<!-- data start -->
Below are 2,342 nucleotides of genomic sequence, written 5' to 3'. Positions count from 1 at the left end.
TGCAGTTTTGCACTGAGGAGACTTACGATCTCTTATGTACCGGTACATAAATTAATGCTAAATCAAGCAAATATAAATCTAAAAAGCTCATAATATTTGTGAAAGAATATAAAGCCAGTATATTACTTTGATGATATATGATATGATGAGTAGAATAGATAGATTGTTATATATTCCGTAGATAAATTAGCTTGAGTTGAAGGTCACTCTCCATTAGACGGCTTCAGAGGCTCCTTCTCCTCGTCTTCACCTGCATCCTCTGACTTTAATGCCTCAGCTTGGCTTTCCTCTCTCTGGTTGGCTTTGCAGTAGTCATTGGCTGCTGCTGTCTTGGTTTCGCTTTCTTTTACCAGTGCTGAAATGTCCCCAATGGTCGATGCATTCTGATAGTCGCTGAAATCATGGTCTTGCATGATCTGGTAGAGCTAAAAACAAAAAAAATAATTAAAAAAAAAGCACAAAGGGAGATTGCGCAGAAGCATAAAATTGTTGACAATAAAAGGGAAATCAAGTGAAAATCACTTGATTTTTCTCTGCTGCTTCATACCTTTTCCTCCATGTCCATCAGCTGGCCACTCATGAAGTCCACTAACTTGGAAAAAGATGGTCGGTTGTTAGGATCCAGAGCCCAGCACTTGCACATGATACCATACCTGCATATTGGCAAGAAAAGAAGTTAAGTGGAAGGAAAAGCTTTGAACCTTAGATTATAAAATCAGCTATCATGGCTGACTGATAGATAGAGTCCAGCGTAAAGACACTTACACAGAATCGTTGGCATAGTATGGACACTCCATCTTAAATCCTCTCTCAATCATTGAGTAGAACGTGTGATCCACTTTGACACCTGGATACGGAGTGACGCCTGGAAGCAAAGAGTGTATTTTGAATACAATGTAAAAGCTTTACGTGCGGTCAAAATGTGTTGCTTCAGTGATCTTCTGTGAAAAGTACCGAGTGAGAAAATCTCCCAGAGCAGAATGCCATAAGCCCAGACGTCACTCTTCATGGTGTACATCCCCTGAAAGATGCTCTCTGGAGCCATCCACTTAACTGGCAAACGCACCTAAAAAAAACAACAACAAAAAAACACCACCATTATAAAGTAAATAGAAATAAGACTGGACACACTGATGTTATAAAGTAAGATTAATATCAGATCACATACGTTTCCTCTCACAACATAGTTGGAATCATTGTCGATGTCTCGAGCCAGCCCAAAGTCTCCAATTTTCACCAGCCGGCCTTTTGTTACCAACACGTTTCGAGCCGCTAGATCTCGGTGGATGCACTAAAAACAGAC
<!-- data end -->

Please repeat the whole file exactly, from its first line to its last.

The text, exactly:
Below are 2,342 nucleotides of genomic sequence, written 5' to 3'. Positions count from 1 at the left end.
TGCAGTTTTGCACTGAGGAGACTTACGATCTCTTATGTACCGGTACATAAATTAATGCTAAATCAAGCAAATATAAATCTAAAAAGCTCATAATATTTGTGAAAGAATATAAAGCCAGTATATTACTTTGATGATATATGATATGATGAGTAGAATAGATAGATTGTTATATATTCCGTAGATAAATTAGCTTGAGTTGAAGGTCACTCTCCATTAGACGGCTTCAGAGGCTCCTTCTCCTCGTCTTCACCTGCATCCTCTGACTTTAATGCCTCAGCTTGGCTTTCCTCTCTCTGGTTGGCTTTGCAGTAGTCATTGGCTGCTGCTGTCTTGGTTTCGCTTTCTTTTACCAGTGCTGAAATGTCCCCAATGGTCGATGCATTCTGATAGTCGCTGAAATCATGGTCTTGCATGATCTGGTAGAGCTAAAAACAAAAAAAATAATTAAAAAAAAAGCACAAAGGGAGATTGCGCAGAAGCATAAAATTGTTGACAATAAAAGGGAAATCAAGTGAAAATCACTTGATTTTTCTCTGCTGCTTCATACCTTTTCCTCCATGTCCATCAGCTGGCCACTCATGAAGTCCACTAACTTGGAAAAAGATGGTCGGTTGTTAGGATCCAGAGCCCAGCACTTGCACATGATACCATACCTGCATATTGGCAAGAAAAGAAGTTAAGTGGAAGGAAAAGCTTTGAACCTTAGATTATAAAATCAGCTATCATGGCTGACTGATAGATAGAGTCCAGCGTAAAGACACTTACACAGAATCGTTGGCATAGTATGGACACTCCATCTTAAATCCTCTCTCAATCATTGAGTAGAACGTGTGATCCACTTTGACACCTGGATACGGAGTGACGCCTGGAAGCAAAGAGTGTATTTTGAATACAATGTAAAAGCTTTACGTGCGGTCAAAATGTGTTGCTTCAGTGATCTTCTGTGAAAAGTACCGAGTGAGAAAATCTCCCAGAGCAGAATGCCATAAGCCCAGACGTCACTCTTCATGGTGTACATCCCCTGAAAGATGCTCTCTGGAGCCATCCACTTAACTGGCAAACGCACCTAAAAAAAACAACAACAAAAAAACACCACCATTATAAAGTAAATAGAAATAAGACTGGACACACTGATGTTATAAAGTAAGATTAATATCAGATCACATACGTTTCCTCTCACAACATAGTTGGAATCATTGTCGATGTCTCGAGCCAGCCCAAAGTCTCCAATTTTCACCAGCCGGCCTTTTGTTACCAACACGTTTCGAGCCGCTAGATCTCGGTGGATGCACTAAAAACAGAC